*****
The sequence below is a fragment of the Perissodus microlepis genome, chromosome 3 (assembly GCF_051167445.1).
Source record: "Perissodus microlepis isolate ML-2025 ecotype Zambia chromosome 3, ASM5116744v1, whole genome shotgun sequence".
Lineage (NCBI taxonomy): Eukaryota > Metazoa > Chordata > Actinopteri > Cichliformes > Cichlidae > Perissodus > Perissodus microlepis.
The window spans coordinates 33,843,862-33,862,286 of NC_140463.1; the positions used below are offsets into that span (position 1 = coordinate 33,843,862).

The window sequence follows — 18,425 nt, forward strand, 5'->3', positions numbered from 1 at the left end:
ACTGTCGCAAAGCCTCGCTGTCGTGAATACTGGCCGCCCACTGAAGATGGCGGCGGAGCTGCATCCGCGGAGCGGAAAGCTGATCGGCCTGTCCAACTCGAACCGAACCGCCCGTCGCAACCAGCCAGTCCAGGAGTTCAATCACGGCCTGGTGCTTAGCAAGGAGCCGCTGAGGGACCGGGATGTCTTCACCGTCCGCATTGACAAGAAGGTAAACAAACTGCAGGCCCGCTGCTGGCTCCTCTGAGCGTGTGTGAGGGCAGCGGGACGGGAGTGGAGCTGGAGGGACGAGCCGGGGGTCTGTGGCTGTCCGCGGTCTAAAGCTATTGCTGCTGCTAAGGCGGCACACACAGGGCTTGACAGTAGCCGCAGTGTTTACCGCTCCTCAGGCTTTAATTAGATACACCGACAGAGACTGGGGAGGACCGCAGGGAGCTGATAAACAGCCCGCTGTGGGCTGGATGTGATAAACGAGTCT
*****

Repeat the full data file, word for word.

The sequence below is a fragment of the Perissodus microlepis genome, chromosome 3 (assembly GCF_051167445.1).
Source record: "Perissodus microlepis isolate ML-2025 ecotype Zambia chromosome 3, ASM5116744v1, whole genome shotgun sequence".
Lineage (NCBI taxonomy): Eukaryota > Metazoa > Chordata > Actinopteri > Cichliformes > Cichlidae > Perissodus > Perissodus microlepis.
The window spans coordinates 33,843,862-33,862,286 of NC_140463.1; the positions used below are offsets into that span (position 1 = coordinate 33,843,862).

The window sequence follows — 18,425 nt, forward strand, 5'->3', positions numbered from 1 at the left end:
ACTGTCGCAAAGCCTCGCTGTCGTGAATACTGGCCGCCCACTGAAGATGGCGGCGGAGCTGCATCCGCGGAGCGGAAAGCTGATCGGCCTGTCCAACTCGAACCGAACCGCCCGTCGCAACCAGCCAGTCCAGGAGTTCAATCACGGCCTGGTGCTTAGCAAGGAGCCGCTGAGGGACCGGGATGTCTTCACCGTCCGCATTGACAAGAAGGTAAACAAACTGCAGGCCCGCTGCTGGCTCCTCTGAGCGTGTGTGAGGGCAGCGGGACGGGAGTGGAGCTGGAGGGACGAGCCGGGGGTCTGTGGCTGTCCGCGGTCTAAAGCTATTGCTGCTGCTAAGGCGGCACACACAGGGCTTGACAGTAGCCGCAGTGTTTACCGCTCCTCAGGCTTTAATTAGATACACCGACAGAGACTGGGGAGGACCGCAGGGAGCTGATAAACAGCCCGCTGTGGGCTGGATGTGATAAACGAGTCT